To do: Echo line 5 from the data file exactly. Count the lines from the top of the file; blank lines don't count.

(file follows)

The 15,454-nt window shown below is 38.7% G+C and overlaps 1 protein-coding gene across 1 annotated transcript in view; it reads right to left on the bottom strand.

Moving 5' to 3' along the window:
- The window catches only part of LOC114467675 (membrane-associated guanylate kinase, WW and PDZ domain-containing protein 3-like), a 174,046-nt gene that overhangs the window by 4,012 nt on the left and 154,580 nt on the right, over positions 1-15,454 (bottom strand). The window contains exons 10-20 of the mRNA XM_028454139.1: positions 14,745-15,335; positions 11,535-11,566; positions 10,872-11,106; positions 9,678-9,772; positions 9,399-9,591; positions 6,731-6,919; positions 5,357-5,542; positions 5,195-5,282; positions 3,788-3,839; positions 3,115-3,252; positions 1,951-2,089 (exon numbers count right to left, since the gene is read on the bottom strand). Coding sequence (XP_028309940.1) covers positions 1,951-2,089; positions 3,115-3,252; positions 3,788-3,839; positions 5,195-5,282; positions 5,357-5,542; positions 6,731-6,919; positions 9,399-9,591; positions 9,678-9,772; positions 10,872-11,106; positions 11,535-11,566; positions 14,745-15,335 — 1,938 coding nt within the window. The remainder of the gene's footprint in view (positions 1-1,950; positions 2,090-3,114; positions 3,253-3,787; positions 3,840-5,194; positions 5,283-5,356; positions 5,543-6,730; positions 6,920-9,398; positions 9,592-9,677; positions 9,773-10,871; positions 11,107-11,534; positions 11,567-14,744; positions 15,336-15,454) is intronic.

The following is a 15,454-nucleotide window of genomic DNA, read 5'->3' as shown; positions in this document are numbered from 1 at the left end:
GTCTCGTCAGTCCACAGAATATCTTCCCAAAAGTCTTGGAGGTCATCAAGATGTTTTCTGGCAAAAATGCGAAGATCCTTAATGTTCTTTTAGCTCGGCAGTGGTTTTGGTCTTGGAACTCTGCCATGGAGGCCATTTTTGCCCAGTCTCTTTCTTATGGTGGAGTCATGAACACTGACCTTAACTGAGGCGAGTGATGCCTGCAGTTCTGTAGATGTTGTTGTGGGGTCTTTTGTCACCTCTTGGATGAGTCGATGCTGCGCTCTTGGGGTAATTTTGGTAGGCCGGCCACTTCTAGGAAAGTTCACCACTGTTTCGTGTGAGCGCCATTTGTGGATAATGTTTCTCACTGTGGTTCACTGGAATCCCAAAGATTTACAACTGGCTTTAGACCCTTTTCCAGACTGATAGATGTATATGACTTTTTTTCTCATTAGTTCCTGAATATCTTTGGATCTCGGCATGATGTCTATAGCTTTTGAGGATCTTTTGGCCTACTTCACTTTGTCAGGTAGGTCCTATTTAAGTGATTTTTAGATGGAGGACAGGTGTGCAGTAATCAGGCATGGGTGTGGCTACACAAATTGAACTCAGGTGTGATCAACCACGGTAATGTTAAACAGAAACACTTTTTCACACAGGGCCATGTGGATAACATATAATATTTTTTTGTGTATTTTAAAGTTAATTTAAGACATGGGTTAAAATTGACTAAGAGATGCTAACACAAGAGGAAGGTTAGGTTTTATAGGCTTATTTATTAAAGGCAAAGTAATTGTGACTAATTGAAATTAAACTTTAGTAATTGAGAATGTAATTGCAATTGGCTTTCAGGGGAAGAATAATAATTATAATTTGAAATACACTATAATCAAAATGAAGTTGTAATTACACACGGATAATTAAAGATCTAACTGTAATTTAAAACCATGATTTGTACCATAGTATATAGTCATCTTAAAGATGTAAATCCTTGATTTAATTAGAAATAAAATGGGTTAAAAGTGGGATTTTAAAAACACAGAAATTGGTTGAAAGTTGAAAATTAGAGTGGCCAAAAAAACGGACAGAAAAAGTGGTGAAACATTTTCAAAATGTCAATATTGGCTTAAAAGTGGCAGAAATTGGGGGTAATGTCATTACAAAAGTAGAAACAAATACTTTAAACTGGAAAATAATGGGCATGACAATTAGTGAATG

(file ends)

GTCTCGTCAGTCCACAGAATATCTTCCCAAAAGTCTTGGAGGTCATCAAGATGTTTTCTGGCAAAAATGCGAAGATCCTTAATGTTCTTTTAGCTCGGCAGTGGTTTTGGTCTTGGAACTCTGCCATGGAGGCCATTTTTGCCCAGTCTCTTTCTTATGGTGGAGTCATGAACACTGACCTTAACTGAGGCGAGTGATGCCTGCAGTTCTGTAGATGTTGTTGTGGGGTCTTTTGTCACCTCTTGGATGAGTCGATGCTGCGCTCTTGGGGTAATTTTGGTAGGCCGGCCACTTCTAGGAAAGTTCACCACTGTTTCGTGTGAGCGCCATTTGTGGATAATGTTTCTCACTGTGGTTCACTGGAATCCCAAAGATTTACAACTGGCTTTAGACCCTTTTCCAGACTGATAGATGTATATGACTTTTTTTCTCATTAGTTCCTGAATATCTTTGGATCTCGGCATGATGTCTATAGCTTTTGAGGATCTTTTGGCCTACTTCACTTTGTCAGGTAGGTCCTATTTAAGTGATTTTTAGATGGAGGACAGGTGTGCAGTAATCAGGCATGGGTGTGGCTACACAAATTGAACTCAGGTGTGATCAACCACGGTAATGTTAAACAGAAACACTTTTTCACACAGGGCCATGTGGATAACATATAATATTTTTTTGTGTATTTTAAAGTTAATTTAAGACATGGGTTAAAATTGACTAAGAGATGCTAACACAAGAGGAAGGTTAGGTTTTATAGGCTTATTTATTAAAGGCAAAGTAATTGTGACTAATTGAAATTAAACTTTAGTAATTGAGAATGTAATTGCAATTGGCTTTCAGGGGAAGAATAATAATTATAATTTGAAATACACTATAATCAAAATGAAGTTGTAATTACACACGGATAATTAAAGATCTAACTGTAATTTAAAACCATGATTTGTACCATAGTATATAGTCATCTTAAAGATGTAAATCCTTGATTTAATTAGAAATAAAATGGGTTAAAAGTGGGATTTTAAAAACACAGAAATTGGTTGAAAGTTGAAAATTAGAGTGGCCAAAAAAACGGACAGAAAAAGTGGTGAAACATTTTCAAAATGTCAATATTGGCTTAAAAGTGGCAGAAATTGGGGGTAATGTCATTACAAAAGTAGAAACAAATACTTTAAACTGGAAAATAATGGGCATGACAATTAGTGAATG